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12/31/2013 2:21:00 PM
'Inequality for All' Screening Spawns Follow-Up
By Elliott Zashin

On Nov. 24, more than 200 people came to Lake Street Church to see “Inequality for All,” the documentary featuring Robert Reich. The screening had been so well publicized by peace and justice committees and other organizations – the Unitarian Church of Evanston, the Jewish Reconstructionist Congregation, St. Nicholas Parish and Chicago Area Peace Action (CAPA) – that some people were turned away because of fire regulations.

People watched attentively as Mr. Reich outlined how the middle class in this country has been undermined since the late 1970s. Graphics showing the stagnation of wages for middle-income people while the incomes of top executives skyrocketed were particularly telling. Mr. Reich showed how periods of prosperity for all parts of the population coincided with reduced inequality, union growth, increases in educational opportunities, and higher tax rates on the very wealthy. His anecdotes provided some moments of humor in what was a very sobering presentation.

Rev. Steve Van Kuiken took a number of questions and comments from the audience. David Borris, president of CAPA, invited everyone to a special MLK public meeting titled “Hope in an Age of Crisis: Reclaiming Dr. King's Radical Vision for Economic Equality,” to take place at 2:30 p.m. on Jan. 19 at St. Michael the Archangel Catholic Church at 8235 South Shore Drive in Chicago. Information and registration for this meeting are available at or

As people departed, petitions supporting a progressive income tax in Illinois and handouts providing information about the Trans-Pacific Partnership were distributed.
A smaller group met on Dec. 7 to share their reactions to the film, give reports from regional organizations and offer proposals for Evanston. The comments centered around the causes and effects of the current disparity in income: The current situation is not an inevitable result of impersonal forces; it has come about through concerted efforts by the 1 percent and the corporate elite. “These efforts have affected all levels of government.  Income disparity is really power disparity”; “the public needs to take back control of the political process”; “we need to do something now because conditions will only get worse”; and “we need to put both our money and our feet into campaigns to produce change.”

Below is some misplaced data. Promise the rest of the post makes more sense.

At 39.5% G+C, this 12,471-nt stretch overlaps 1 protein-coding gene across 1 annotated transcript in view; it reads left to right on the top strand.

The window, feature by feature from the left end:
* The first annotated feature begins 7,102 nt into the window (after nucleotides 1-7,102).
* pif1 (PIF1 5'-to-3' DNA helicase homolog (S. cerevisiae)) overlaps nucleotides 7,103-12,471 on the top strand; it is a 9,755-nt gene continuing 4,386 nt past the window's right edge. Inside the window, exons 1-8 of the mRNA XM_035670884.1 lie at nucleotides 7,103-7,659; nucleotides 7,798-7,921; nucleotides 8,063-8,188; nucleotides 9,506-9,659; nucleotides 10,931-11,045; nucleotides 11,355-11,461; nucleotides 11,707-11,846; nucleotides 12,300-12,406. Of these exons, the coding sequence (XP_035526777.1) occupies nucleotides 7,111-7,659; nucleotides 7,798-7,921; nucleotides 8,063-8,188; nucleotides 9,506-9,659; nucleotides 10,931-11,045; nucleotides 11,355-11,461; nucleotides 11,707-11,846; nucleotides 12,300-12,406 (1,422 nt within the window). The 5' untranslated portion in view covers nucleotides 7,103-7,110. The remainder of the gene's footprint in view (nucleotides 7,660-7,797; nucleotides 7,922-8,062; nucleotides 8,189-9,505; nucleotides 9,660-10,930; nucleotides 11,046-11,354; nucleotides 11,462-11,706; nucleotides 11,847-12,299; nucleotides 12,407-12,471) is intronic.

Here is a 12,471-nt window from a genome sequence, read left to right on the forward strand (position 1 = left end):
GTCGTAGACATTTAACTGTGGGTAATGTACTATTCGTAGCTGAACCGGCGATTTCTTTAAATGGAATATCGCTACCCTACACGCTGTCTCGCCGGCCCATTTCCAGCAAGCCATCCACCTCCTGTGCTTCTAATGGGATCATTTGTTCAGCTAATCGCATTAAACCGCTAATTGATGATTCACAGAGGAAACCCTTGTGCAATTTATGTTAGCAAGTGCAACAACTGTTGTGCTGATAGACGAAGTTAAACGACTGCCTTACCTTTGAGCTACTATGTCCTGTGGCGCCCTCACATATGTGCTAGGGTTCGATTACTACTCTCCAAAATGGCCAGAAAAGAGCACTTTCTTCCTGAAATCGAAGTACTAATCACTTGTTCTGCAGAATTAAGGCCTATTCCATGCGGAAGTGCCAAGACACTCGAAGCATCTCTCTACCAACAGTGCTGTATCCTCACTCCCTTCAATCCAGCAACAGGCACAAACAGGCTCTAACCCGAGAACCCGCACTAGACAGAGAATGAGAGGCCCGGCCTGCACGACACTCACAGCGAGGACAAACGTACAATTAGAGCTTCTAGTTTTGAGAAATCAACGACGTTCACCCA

Sheila Culkin of Democracy in Action Chicago (DIAC), described the Trans-Pacific Partnership (TPP), a trade agreement being negotiated by trade representatives from 14 nations and corporations. She said the agreement, if passed in its present form, would enable corporations to sue nations (and internal units of government) based on claims that internal laws and regulations diminished their profits. The Obama Administration is asking Congress for “fast-track authorization,” which would preclude a detailed examination of the proposed agreement. DIAC is working to persuade Congressional representatives to vote against fast track.

Andrew Rowlas described two other DIAC initiatives, in conjunction with Fair Economy Illinois. They are proposals requiring publicly listed corporations to provide information to the public and the legislature on their actual income tax payments and the tax provisions they use to calculate their tax liability and opposition to the newly proposed regulations for fracking, on which the Department of Natural Resources is currently holding hearings.

Sharon Sanders of the Coalition to Reverse Citizens United described recent successful efforts to get the Illinois legislature to pass an advisory resolution calling for the reversal of the Citizens United decision.
Toni Gilpin and Ginny Holbert suggested creating an Inequality Agenda for Evanston, and developing a list of major changes in City policy that would reduce inequality here. The agenda could become a basis for organizing widely and for bringing proposals to the City Council and even supporting candidates for the council, based on their support for the agenda.

Dale Griffin (on behalf of the Community Renewal Society) described some of the issues CRS has been working on, including a campaign for a progressive income tax in Illinois; petitions were circulated. Contact Dale at: The group plans to meet again at 2 p.m. on Jan. 11 at Lake Street Church, 607 Lake St.

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